By focusing on context clues and strengthening vocabulary skills, my students will be better suited to handle their coursework in math. Derek Bruff, a senior math lecturer at Vanderbuilt University in Nashville, Tennessee, uses a blog site to post pre-readings and questions. He asks his students to leave comments and answer the reading questions on his class blog. Some questions are open-ended while others require one correct response. Some examples are: “What is your opinion on X?”  “How do you feel about the author’s statement?” Bruff suggests, “Not only do my students respond to my questions, but [they also respond to] other student’s comments, as well, which allows for defensible arguments in my courses.” (Bruff, 2010).  


In my opinion, Bruff has opened up a new door for math and science professors to use blogging as a supplemental resource in courses. Bruff has laid a foundation that, if used properly, can be beneficial in many ways for any college student. When Bruff encourages his students to respond to questions and analyze data on a blog discussion board, he is actually reinforcing the use of reading, writing, and critical thinking skills, just as I reinforce the vocabulary skills necessary for my students to understand a math problem. Where you are teaching math, science, reading, or writing, certain skills are essential for a student to succeed, and blogging creates a pathway for our students to exercise and develop those necessary skills.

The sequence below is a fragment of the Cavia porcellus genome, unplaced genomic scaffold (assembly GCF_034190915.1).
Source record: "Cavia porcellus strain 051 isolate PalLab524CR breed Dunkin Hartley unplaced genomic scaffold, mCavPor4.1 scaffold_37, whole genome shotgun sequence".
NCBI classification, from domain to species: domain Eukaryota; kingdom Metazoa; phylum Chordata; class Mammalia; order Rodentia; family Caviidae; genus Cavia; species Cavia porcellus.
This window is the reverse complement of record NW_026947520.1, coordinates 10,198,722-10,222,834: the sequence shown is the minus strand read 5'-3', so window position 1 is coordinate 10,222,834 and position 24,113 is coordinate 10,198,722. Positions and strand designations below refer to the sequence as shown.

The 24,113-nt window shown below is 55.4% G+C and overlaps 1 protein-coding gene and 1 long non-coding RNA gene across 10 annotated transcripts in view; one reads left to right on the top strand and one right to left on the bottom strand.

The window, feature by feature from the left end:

Blogging can have positive outcomes in terms of communication among students and is a helpful way to promote discussion and reflection in the classroom, yet many professors reading this article may still be hesitant to incorporate it. So many of us believe in that conventional model of teaching where the instructor lectures and the students take notes. We use the computer lab for supplementary programs to enhance certain skills and our students use Microsoft word to type a paper, but the idea of blogging might seem like a joke (Boling, 2008). I know this is true because I was this professor at one point, believing that my students could only be good readers if they are using books and I am lecturing. I have found over the years that technology is not a bad thing if we know how to use it correctly.